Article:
A New Mexico man claims an artifact in the Eiteljorg Museum of American Indians and Western Art’s collection was stolen from him in 1984 before it was purchased and donated to the Indianapolis museum in 1989.
Artifacts dealer Robert Vandenberg says the American Indian war shirt-a long, fringed shirt made of hide-is worth as much as $200,000 and he is asking the Eiteljorg to hand it over.
The museum, on the other hand, says Indianapolis businessman Harrison Eiteljorg had clear title to the shirt when he gave it to the museum named for him.
Museum leaders have allowed Vandenberg to examine the shirt and worked with him to resolve the situation, but ultimately questioned his documents, which include conflicting reports on whether Vandenberg actually owned the shirt he reported stolen.
Vandenberg threatened to sue, and the Eiteljorg took the case to Marion Superior Court in June, asking a judge to decide who should have the shirt. The case was moved to federal court Aug. 4 and a pretrial hearing is set for October.
Although Eiteljorg officials declined to comment on the pending litigation, Director of Collections Amy McKune said disputes are unusual at the Eiteljorg and other museums due to strict rules about documenting an object’s chain of possession.
“I’ve been in the museum field for more than 20 years and I’ve really not dealt with a case like this previously,” McKune said.
The Eiteljorg, which has about 5,000 pieces in its collection, has had one other ownership claim in recent history. In 1996, it turned over a Tlingit clan hat-a red, green and black painted cedar headpiece-under the Native American Graves Protection and Repatriation Act.
Under the 1990 federal law, museums had to publish an inventory of their artifacts, then American Indian tribes could reclaim items used in burials or those that were communally owned and not rightfully sold.
Harrison Eiteljorg purchased the hat and donated it to the museum, according to the federal register. The Tlingit, whose territory stretched along the western shoreline of Canada into Alaska, contacted the museum about the headpiece, triggering further research into its provenance before it was transferred to them.
Museums spend a great amount of time researching an object’s origins before adding it to their collections. Sellers and donors alike are expected to have a receipt showing how they acquired a piece, and research often can trace ownership back for generations to when the object was created. But many older artifacts have gaps in their records or, in rare cases, false paperwork.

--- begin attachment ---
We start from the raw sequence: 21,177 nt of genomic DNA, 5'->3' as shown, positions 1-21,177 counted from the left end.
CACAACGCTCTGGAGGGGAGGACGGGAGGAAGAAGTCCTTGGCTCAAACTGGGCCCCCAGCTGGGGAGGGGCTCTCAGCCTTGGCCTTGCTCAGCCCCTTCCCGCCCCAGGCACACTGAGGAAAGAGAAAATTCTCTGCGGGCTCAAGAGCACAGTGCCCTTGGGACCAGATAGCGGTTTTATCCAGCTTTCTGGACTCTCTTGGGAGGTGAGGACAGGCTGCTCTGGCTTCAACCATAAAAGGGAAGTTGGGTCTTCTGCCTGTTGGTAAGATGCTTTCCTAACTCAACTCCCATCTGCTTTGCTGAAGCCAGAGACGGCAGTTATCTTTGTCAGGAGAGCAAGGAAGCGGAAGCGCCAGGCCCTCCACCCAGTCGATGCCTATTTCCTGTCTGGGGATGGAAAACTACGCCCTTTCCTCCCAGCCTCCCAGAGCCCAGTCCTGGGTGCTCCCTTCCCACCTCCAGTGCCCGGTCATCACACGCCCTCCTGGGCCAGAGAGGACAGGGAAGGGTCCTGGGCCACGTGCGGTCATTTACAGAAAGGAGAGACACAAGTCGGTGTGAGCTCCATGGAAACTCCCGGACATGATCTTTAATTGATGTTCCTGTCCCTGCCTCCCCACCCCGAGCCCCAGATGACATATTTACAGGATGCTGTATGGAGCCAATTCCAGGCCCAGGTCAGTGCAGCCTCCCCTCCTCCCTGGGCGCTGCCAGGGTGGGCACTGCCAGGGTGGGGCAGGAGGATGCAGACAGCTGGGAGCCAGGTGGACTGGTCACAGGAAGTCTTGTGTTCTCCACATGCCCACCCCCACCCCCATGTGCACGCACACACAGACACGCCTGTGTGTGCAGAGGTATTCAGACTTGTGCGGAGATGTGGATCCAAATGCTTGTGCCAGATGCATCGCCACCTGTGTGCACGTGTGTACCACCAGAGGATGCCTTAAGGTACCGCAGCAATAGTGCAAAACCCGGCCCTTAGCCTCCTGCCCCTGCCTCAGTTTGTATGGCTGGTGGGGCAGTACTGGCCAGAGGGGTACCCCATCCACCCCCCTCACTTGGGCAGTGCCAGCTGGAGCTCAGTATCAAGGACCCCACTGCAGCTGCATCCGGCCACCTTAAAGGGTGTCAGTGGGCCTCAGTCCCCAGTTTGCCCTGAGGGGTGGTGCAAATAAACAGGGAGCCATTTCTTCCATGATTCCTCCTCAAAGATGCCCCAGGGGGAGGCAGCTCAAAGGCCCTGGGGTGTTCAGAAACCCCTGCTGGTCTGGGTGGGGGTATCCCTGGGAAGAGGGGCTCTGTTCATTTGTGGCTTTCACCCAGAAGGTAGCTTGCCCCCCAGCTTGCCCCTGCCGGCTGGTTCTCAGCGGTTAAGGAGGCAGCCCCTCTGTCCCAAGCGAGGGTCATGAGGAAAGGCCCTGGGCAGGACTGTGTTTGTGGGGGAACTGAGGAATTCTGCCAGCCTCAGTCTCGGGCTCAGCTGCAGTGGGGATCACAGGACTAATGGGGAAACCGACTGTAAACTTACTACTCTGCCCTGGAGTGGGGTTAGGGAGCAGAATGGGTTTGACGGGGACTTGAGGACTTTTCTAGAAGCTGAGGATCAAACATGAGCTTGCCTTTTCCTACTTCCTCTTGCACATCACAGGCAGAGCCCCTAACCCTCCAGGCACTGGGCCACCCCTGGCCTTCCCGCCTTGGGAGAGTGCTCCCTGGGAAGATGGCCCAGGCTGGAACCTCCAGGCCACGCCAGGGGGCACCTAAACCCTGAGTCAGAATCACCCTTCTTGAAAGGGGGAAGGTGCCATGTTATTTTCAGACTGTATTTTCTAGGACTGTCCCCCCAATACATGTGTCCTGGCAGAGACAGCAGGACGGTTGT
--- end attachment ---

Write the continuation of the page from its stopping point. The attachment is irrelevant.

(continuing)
At the Indiana State Museum, officials can take years researching a gift or acquisition, even going so far as calling family members of a potential donor to see if there’s agreement about donating.
“In some ways, collecting is a very tedious business,” said Dale Ogden, ISM’s chief curator of cultural history. But it’s best to proceed slowly, he said, since ownership claims “are a museum’s worst nightmare.”
Ogden has worked at the Indiana State Museum 23 years and can remember only three cases where there were serious questions about an object’s title-including a recent claim by the city of Gary that a painting donated to the museum was once part of a collection displayed in city schools.
City officials and museum leaders have reached an agreement to display the Frank Dudley painting “The Landing of the Fishing Boat” in Gary, said Jim May, ISM’s vice president of museum programs.
Indianapolis Museum of Art CEO Max Anderson has advocated nationally for museums to do more to stem the trade in illegally exported antiquities. The topic is heating up for two reasons: More countries are going after illegally exported works, trying to get them returned to their national collections, and the illegal market is blossoming, as plunderers target war zones such as Iraq.
But it’s not a new problem. International leaders came together in 1970 and formulated a convention on acquiring antiquities, stating that any object exported from its country of discovery after 1970 must have a paper trail.
The United States didn’t sign the pact until 1983, and there’s been debate nationally about whether museums are required to use 1970 or 1983 as the cutoff date. Anderson has argued that the earlier date is more appropriate, saying museums must do the most they can to dry up the market for stolen objects.
In 2007, the IMA announced its commitment to using 1970 as the “bright line” for when an object’s paperwork must be held to tighter scrutiny. In June, the national Association of Art Museum Directors followed suit. The association also debuted a Web page, built and hosted by the IMA, where museums could post about objects with gaps in ownership records.
The IMA is working to post much of its 50,000-piece permanent collection online, but it has not had an ownership claim against an object in its collection in recent history, said Chief Registrar Katie Haigh.
However, it is involved in a pending case in which a donor tried to give the museum a collection of objects. During the IMA’s research, it became clear there were questions surrounding the title to the collection. Haigh declined to give more specifics on the objects or the donor.